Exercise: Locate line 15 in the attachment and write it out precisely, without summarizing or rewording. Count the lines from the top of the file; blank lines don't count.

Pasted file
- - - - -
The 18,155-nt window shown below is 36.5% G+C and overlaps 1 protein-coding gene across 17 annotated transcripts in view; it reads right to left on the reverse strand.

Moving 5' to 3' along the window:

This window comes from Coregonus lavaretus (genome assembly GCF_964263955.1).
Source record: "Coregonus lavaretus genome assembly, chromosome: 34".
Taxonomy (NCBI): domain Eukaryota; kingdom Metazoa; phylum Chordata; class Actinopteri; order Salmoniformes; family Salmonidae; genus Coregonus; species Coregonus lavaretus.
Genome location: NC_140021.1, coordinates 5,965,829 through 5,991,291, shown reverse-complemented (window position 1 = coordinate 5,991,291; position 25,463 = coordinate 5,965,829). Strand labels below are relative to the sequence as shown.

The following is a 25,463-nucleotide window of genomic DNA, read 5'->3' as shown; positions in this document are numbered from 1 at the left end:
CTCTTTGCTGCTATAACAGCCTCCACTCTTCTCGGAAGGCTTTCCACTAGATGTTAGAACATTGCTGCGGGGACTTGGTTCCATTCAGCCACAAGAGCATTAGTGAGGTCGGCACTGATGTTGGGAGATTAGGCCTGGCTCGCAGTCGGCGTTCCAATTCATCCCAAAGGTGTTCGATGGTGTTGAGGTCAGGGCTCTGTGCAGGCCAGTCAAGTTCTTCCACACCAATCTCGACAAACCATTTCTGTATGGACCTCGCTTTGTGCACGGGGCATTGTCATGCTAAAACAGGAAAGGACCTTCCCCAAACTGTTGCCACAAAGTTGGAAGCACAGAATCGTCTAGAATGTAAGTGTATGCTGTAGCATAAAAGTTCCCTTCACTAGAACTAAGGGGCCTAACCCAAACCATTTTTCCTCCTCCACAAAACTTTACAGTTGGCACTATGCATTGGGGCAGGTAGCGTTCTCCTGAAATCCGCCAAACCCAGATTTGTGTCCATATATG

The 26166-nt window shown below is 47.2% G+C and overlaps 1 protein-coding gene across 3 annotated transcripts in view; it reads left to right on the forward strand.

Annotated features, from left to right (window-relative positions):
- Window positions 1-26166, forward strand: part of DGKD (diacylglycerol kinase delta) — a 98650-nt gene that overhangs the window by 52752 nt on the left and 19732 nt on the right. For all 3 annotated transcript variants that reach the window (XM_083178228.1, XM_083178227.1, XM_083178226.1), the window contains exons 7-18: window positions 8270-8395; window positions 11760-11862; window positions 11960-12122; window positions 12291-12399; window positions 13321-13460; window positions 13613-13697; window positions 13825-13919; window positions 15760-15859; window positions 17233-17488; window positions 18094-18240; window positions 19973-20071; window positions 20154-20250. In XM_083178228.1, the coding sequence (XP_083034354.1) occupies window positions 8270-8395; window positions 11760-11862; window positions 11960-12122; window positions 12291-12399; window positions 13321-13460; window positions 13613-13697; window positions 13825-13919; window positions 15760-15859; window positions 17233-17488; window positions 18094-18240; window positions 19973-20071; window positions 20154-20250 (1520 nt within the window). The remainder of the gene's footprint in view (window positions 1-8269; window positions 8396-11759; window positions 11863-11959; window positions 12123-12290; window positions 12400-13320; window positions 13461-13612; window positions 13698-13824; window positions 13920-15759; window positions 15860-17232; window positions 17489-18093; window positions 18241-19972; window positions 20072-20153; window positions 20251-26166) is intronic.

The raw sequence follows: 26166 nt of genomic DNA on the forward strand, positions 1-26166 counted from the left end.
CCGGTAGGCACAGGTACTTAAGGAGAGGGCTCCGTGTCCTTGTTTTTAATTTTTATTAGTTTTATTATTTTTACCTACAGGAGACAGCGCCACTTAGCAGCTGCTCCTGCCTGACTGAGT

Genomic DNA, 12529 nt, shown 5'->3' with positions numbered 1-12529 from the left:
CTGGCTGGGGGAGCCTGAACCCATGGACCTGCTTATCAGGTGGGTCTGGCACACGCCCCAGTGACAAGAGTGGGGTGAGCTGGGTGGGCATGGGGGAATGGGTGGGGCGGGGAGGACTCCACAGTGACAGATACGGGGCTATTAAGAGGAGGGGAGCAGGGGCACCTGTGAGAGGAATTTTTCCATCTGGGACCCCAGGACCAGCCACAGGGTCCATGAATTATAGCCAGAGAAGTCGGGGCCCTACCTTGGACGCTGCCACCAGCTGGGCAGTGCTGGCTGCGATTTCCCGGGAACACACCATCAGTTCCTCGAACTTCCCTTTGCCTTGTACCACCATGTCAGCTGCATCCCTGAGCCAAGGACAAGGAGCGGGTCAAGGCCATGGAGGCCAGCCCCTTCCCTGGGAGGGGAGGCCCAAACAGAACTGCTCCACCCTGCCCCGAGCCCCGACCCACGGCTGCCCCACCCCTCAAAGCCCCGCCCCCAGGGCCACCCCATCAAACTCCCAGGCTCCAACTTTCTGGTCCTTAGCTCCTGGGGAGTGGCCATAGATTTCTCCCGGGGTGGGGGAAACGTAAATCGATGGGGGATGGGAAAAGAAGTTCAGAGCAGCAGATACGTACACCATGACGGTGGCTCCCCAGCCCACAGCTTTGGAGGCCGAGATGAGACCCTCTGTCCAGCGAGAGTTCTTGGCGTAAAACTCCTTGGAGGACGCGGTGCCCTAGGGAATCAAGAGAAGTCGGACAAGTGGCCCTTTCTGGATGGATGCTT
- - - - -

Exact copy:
CTGGCTGGGGGAGCCTGAACCCATGGACCTGCTTATCAGGTGGGTCTGGCACACGCCCCAGTGACAAGAGTGGGGTGAGCTGGGTGGGCATGGGGGAATGGGTGGGGCGGGGAGGACTCCACAGTGACAGATACGGGGCTATTAAGAGGAGGGGAGCAGGGGCACCTGTGAGAGGAATTTTTCCATCTGGGACCCCAGGACCAGCCACAGGGTCCATGAATTATAGCCAGAGAAGTCGGGGCCCTACCTTGGACGCTGCCACCAGCTGGGCAGTGCTGGCTGCGATTTCCCGGGAACACACCATCAGTTCCTCGAACTTCCCTTTGCCTTGTACCACCATGTCAGCTGCATCCCTGAGCCAAGGACAAGGAGCGGGTCAAGGCCATGGAGGCCAGCCCCTTCCCTGGGAGGGGAGGCCCAAACAGAACTGCTCCACCCTGCCCCGAGCCCCGACCCACGGCTGCCCCACCCCTCAAAGCCCCGCCCCCAGGGCCACCCCATCAAACTCCCAGGCTCCAACTTTCTGGTCCTTAGCTCCTGGGGAGTGGCCATAGATTTCTCCCGGGGTGGGGGAAACGTAAATCGATGGGGGATGGGAAAAGAAGTTCAGAGCAGCAGATACGTACACCATGACGGTGGCTCCCCAGCCCACAGCTTTGGAGGCCGAGATGAGACCCTCTGTCCAGCGAGAGTTCTTGGCGTAAAACTCCTTGGAGGACGCGGTGCCCTAGGGAATCAAGAGAAGTCGGACAAGTGGCCCTTTCTGGATGGATGCTT